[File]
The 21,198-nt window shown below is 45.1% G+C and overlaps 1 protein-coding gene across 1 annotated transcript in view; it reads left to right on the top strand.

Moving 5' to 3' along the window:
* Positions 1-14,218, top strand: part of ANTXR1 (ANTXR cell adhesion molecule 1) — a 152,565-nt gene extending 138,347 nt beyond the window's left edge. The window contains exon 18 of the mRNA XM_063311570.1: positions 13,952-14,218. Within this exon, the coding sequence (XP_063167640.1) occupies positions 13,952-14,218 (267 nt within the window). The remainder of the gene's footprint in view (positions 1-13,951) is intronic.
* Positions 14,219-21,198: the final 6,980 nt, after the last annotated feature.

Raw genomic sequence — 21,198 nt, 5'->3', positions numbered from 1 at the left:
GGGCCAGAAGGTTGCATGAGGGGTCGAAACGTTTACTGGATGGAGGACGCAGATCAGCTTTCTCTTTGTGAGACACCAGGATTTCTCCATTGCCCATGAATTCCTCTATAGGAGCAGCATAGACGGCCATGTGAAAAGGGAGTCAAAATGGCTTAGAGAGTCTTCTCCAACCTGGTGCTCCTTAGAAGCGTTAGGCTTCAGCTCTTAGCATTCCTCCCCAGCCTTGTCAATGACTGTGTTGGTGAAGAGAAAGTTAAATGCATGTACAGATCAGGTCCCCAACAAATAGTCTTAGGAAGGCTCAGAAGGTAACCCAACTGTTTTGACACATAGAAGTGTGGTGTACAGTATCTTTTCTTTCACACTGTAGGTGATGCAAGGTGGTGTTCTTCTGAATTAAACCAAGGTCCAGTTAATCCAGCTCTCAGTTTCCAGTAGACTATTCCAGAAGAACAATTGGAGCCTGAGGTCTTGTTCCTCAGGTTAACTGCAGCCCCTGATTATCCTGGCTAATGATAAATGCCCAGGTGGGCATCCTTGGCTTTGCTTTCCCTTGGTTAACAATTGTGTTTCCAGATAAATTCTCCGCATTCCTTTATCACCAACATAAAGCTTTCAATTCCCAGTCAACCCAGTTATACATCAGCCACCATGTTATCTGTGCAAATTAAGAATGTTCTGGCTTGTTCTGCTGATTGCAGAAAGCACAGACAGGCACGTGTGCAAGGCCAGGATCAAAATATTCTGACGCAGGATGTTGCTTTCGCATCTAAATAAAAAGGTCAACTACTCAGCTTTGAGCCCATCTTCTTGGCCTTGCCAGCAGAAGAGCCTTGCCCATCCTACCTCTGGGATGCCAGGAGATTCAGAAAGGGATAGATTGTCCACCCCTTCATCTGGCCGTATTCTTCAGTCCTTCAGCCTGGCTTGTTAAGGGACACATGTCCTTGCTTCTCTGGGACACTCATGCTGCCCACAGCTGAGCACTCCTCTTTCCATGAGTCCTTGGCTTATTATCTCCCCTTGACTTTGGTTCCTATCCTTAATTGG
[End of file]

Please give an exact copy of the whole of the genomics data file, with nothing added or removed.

The 21,198-nt window shown below is 45.1% G+C and overlaps 1 protein-coding gene across 1 annotated transcript in view; it reads left to right on the top strand.

Moving 5' to 3' along the window:
* Positions 1-14,218, top strand: part of ANTXR1 (ANTXR cell adhesion molecule 1) — a 152,565-nt gene extending 138,347 nt beyond the window's left edge. The window contains exon 18 of the mRNA XM_063311570.1: positions 13,952-14,218. Within this exon, the coding sequence (XP_063167640.1) occupies positions 13,952-14,218 (267 nt within the window). The remainder of the gene's footprint in view (positions 1-13,951) is intronic.
* Positions 14,219-21,198: the final 6,980 nt, after the last annotated feature.

Raw genomic sequence — 21,198 nt, 5'->3', positions numbered from 1 at the left:
GGGCCAGAAGGTTGCATGAGGGGTCGAAACGTTTACTGGATGGAGGACGCAGATCAGCTTTCTCTTTGTGAGACACCAGGATTTCTCCATTGCCCATGAATTCCTCTATAGGAGCAGCATAGACGGCCATGTGAAAAGGGAGTCAAAATGGCTTAGAGAGTCTTCTCCAACCTGGTGCTCCTTAGAAGCGTTAGGCTTCAGCTCTTAGCATTCCTCCCCAGCCTTGTCAATGACTGTGTTGGTGAAGAGAAAGTTAAATGCATGTACAGATCAGGTCCCCAACAAATAGTCTTAGGAAGGCTCAGAAGGTAACCCAACTGTTTTGACACATAGAAGTGTGGTGTACAGTATCTTTTCTTTCACACTGTAGGTGATGCAAGGTGGTGTTCTTCTGAATTAAACCAAGGTCCAGTTAATCCAGCTCTCAGTTTCCAGTAGACTATTCCAGAAGAACAATTGGAGCCTGAGGTCTTGTTCCTCAGGTTAACTGCAGCCCCTGATTATCCTGGCTAATGATAAATGCCCAGGTGGGCATCCTTGGCTTTGCTTTCCCTTGGTTAACAATTGTGTTTCCAGATAAATTCTCCGCATTCCTTTATCACCAACATAAAGCTTTCAATTCCCAGTCAACCCAGTTATACATCAGCCACCATGTTATCTGTGCAAATTAAGAATGTTCTGGCTTGTTCTGCTGATTGCAGAAAGCACAGACAGGCACGTGTGCAAGGCCAGGATCAAAATATTCTGACGCAGGATGTTGCTTTCGCATCTAAATAAAAAGGTCAACTACTCAGCTTTGAGCCCATCTTCTTGGCCTTGCCAGCAGAAGAGCCTTGCCCATCCTACCTCTGGGATGCCAGGAGATTCAGAAAGGGATAGATTGTCCACCCCTTCATCTGGCCGTATTCTTCAGTCCTTCAGCCTGGCTTGTTAAGGGACACATGTCCTTGCTTCTCTGGGACACTCATGCTGCCCACAGCTGAGCACTCCTCTTTCCATGAGTCCTTGGCTTATTATCTCCCCTTGACTTTGGTTCCTATCCTTAATTGG